The automatic includes paddle shifters on the steering wheel, as well as a Sport mode that's selected from the console gear selector. Sport mode holds gears longer before upshifting, keeping engine rpm higher and making the car feel more responsive, as well as providing some engine braking when you take your foot off the gas pedal.
It takes only light brake-pedal pressure to get strong stopping power, but the pedal's progression isn't the most linear, and the brakes can be a bit grabby. Ride & Handling The performance-oriented XFR's ride-quality tradeoff is surprisingly minimal compared with an XF Premium, which is powered by a non-supercharged 5.0-liter V-8 and has a relatively firm ride to begin with. That means you can use the XFR as a daily driver without it punishing you on the morning and evening commute. The suspension tuning is firmer than an XF's, no question, but it's supple enough to damp big bumps in the road.
That said, the XFR's suspension is still sensitive to road surfaces, and it communicates to the cabin minor pavement variations that you can't see. Roads that look smooth may in fact have lots of little dips and rises in them, and when driving the XFR you'll know all about them. It feels like the car is constantly at work, as it's always adjusting to the road.
The XFR comes standard with Jaguar's Adaptive Dynamics adaptive suspension. The electronically controlled system's damping properties are adjusted on the fly to accommodate changing road conditions and driver behavior. The XFR also includes a Dynamic Mode that, in addition to changing the gas pedal, transmission and stability system characteristics, also adjusts the suspension. The suspension changes aren't the most apparent, though; the ride is just a tad firmer.
For a luxury sport sedan, the XFR offers quite a bit of steering feedback, yet still retains the light-effort feel that's common among luxury sedans. The steering is reasonably responsive, too, and the car quickly changes directions when you want it to.
The sedan also stays pretty flat when cornering hard, with the front bucket seats' side bolsters holding you in place. You do feel the weight of this car in corners, though. The Inside There are a lot of theatrics in the XFR's cabin. One of the more interesting features is a heartbeat-like pulsing light from the car's start button before you turn on the car. It's a little weird on one level and kind of cool on another.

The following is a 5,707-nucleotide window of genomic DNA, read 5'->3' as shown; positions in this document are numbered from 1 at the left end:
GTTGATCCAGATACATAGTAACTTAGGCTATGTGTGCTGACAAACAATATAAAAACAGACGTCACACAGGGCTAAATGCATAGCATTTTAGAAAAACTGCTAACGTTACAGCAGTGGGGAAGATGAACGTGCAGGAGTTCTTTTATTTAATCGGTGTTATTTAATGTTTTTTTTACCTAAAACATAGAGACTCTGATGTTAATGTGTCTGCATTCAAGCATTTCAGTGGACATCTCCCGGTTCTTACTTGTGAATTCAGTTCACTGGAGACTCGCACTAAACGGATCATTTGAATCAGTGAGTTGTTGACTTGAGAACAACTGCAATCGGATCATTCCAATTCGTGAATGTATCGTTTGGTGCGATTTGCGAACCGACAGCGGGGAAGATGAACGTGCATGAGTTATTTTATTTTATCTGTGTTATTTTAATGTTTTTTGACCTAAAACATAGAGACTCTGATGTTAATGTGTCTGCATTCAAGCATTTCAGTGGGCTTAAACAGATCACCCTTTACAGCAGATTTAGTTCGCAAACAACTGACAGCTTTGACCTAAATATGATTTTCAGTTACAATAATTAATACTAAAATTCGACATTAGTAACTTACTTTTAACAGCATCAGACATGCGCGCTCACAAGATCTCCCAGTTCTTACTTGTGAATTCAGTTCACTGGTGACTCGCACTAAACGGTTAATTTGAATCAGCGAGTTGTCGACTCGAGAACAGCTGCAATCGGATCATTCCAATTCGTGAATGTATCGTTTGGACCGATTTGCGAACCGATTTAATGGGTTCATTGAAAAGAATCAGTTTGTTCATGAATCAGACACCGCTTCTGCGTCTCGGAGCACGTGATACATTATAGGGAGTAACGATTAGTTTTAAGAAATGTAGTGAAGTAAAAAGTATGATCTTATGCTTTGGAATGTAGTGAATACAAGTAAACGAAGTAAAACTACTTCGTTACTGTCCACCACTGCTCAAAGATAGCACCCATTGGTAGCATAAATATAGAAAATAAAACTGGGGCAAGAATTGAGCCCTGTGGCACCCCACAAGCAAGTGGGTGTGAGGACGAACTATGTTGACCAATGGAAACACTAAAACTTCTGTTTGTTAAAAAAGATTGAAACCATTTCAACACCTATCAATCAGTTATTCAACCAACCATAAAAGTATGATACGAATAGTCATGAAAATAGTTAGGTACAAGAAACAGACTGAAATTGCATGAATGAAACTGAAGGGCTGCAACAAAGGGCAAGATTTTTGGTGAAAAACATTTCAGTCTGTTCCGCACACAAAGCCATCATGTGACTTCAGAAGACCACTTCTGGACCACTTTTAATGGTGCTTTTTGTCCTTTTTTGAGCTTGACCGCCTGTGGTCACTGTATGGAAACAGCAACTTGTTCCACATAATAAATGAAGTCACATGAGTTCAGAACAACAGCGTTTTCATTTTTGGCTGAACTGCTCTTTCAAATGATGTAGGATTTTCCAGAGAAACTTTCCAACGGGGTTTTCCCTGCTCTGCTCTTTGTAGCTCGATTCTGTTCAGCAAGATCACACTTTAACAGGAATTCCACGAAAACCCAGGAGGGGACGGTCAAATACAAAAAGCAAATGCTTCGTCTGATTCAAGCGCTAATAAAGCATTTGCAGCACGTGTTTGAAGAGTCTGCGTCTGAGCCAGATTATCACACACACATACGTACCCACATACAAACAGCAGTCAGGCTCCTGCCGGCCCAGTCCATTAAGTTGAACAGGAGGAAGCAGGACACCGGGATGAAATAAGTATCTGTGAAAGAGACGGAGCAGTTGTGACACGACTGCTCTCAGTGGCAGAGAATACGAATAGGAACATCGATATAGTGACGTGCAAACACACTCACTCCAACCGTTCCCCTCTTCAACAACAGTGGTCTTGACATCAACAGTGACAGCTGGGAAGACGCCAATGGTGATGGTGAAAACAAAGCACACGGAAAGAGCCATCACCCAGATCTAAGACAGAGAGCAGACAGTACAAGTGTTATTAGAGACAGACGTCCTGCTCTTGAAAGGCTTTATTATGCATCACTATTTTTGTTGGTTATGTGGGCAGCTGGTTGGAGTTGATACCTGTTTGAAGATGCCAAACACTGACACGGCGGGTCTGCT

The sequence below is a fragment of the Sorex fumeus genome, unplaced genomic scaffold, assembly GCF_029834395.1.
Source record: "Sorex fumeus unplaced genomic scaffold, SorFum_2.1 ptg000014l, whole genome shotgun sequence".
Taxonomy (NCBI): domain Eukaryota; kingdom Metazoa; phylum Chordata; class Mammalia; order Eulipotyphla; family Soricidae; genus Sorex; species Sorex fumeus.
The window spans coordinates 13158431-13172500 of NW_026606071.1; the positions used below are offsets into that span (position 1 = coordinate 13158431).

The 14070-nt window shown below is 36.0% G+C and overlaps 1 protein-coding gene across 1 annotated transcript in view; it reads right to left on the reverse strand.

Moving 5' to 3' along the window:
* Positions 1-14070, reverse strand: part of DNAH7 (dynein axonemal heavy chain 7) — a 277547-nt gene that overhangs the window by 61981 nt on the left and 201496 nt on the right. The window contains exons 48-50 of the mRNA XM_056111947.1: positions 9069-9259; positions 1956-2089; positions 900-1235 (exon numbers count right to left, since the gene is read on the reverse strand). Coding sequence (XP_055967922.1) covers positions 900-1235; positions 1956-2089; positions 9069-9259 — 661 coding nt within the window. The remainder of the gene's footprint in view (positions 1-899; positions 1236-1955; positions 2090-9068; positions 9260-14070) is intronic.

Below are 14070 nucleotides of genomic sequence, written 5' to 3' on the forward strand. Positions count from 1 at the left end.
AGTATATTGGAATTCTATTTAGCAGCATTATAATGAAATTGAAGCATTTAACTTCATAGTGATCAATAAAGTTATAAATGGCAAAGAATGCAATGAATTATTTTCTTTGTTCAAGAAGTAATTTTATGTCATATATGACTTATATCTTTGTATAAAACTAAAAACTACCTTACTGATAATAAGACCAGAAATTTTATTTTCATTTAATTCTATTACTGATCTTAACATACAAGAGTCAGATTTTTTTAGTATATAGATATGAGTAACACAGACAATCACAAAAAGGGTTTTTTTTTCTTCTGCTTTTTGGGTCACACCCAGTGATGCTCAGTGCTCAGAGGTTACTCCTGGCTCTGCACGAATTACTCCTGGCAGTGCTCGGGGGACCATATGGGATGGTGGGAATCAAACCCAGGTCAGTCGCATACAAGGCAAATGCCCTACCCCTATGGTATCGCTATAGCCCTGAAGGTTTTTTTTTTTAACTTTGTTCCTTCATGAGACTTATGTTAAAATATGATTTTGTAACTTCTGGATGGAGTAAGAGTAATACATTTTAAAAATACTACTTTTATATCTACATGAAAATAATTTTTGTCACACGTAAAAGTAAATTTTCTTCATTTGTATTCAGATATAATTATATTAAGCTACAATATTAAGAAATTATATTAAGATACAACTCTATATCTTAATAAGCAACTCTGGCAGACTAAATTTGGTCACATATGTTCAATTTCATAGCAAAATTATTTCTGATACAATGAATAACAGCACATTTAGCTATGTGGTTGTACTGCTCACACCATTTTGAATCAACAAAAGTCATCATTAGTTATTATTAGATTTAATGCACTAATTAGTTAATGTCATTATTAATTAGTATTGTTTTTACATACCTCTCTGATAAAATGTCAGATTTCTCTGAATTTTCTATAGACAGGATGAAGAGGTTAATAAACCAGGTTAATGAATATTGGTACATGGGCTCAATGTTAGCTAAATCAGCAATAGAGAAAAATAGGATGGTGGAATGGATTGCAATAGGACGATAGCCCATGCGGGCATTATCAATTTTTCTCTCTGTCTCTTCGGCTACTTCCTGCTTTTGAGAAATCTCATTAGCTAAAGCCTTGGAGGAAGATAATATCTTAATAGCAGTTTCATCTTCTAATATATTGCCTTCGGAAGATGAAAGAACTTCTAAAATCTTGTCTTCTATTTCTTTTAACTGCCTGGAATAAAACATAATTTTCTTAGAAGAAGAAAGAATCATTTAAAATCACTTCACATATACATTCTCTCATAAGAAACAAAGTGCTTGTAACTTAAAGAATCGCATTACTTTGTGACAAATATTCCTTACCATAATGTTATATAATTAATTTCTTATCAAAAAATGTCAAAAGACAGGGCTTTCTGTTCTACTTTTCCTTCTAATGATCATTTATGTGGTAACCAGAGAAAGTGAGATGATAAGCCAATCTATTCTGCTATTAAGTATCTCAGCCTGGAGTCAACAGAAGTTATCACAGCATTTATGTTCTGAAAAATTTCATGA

There's more. When you press the beating-heart button to awaken the XFR, the gear selector knob rises from a hole in the console and the dashboard vents rotate open. All in all, there's a lot going on, which really stands out because the cabin's styling is otherwise simple and restrained.
Less impressive is the appearance of many of the car's buttons and switches, which have a silver finish that looks low rent in an $80,000 luxury car. At night, the interior is bathed in cool-blue ambient light.
The bucket seats are covered in standard leather upholstery and have firm, supportive cushioning. The seats also have power-adjustable side bolsters and bottom cushions that can be moved independent of the backrest. Safety Standard XF safety features include antilock brakes, an electronic stability system, side-impact airbags for the front seats, side curtain airbags for both rows and active head restraints for the front seats. Models with adaptive cruise control, which is standard on the XFR, gain Jaguar's Advanced Emergency Brake Assist system, which will sound a warning and prepare the brakes for stronger performance if the system determines a collision may occur.
Check out the Standard Equipment & Specs page for a full list of safety features. XFR in the Market The XFR and cars like it cater to a select crowd of enthusiasts, and if I had the means I'd probably count myself as a member of that group. There's no question you pay a hefty premium to be part of the club, as the XFR costs roughly $20,000 more than the XF Premium — a less powerful but still very satisfying car.
With the XFR, Jaguar has enhanced the good qualities of the XF Premium without introducing any overly objectionable characteristics, and that's quite a feat. It makes the incredible performance that much more gratifying.